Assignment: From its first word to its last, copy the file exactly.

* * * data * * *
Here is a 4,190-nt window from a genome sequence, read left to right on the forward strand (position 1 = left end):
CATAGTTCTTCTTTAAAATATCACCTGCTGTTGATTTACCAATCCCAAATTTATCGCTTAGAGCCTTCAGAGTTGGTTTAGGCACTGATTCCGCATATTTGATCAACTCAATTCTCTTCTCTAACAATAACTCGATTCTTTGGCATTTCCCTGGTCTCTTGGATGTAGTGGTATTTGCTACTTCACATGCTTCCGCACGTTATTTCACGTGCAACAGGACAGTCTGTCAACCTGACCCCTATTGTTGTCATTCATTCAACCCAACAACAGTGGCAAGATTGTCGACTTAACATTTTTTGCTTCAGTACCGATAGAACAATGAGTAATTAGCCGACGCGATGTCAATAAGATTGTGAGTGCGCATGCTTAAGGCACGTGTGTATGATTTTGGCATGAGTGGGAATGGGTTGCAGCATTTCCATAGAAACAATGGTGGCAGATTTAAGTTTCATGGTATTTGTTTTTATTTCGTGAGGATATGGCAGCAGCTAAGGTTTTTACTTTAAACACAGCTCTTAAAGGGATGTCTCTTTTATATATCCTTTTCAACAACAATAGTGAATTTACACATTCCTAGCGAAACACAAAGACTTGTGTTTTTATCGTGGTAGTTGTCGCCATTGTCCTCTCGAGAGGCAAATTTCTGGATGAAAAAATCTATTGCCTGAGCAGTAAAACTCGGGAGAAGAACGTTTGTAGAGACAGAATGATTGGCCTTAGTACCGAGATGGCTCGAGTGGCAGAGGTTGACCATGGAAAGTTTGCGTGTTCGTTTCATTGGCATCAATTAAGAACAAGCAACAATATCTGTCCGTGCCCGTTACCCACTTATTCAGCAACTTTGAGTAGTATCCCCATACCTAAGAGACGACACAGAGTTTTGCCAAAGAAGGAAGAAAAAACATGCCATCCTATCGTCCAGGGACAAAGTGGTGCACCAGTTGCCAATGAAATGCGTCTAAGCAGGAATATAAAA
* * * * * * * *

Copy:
Here is a 4,190-nt window from a genome sequence, read left to right on the forward strand (position 1 = left end):
CATAGTTCTTCTTTAAAATATCACCTGCTGTTGATTTACCAATCCCAAATTTATCGCTTAGAGCCTTCAGAGTTGGTTTAGGCACTGATTCCGCATATTTGATCAACTCAATTCTCTTCTCTAACAATAACTCGATTCTTTGGCATTTCCCTGGTCTCTTGGATGTAGTGGTATTTGCTACTTCACATGCTTCCGCACGTTATTTCACGTGCAACAGGACAGTCTGTCAACCTGACCCCTATTGTTGTCATTCATTCAACCCAACAACAGTGGCAAGATTGTCGACTTAACATTTTTTGCTTCAGTACCGATAGAACAATGAGTAATTAGCCGACGCGATGTCAATAAGATTGTGAGTGCGCATGCTTAAGGCACGTGTGTATGATTTTGGCATGAGTGGGAATGGGTTGCAGCATTTCCATAGAAACAATGGTGGCAGATTTAAGTTTCATGGTATTTGTTTTTATTTCGTGAGGATATGGCAGCAGCTAAGGTTTTTACTTTAAACACAGCTCTTAAAGGGATGTCTCTTTTATATATCCTTTTCAACAACAATAGTGAATTTACACATTCCTAGCGAAACACAAAGACTTGTGTTTTTATCGTGGTAGTTGTCGCCATTGTCCTCTCGAGAGGCAAATTTCTGGATGAAAAAATCTATTGCCTGAGCAGTAAAACTCGGGAGAAGAACGTTTGTAGAGACAGAATGATTGGCCTTAGTACCGAGATGGCTCGAGTGGCAGAGGTTGACCATGGAAAGTTTGCGTGTTCGTTTCATTGGCATCAATTAAGAACAAGCAACAATATCTGTCCGTGCCCGTTACCCACTTATTCAGCAACTTTGAGTAGTATCCCCATACCTAAGAGACGACACAGAGTTTTGCCAAAGAAGGAAGAAAAAACATGCCATCCTATCGTCCAGGGACAAAGTGGTGCACCAGTTGCCAATGAAATGCGTCTAAGCAGGAATATAAAA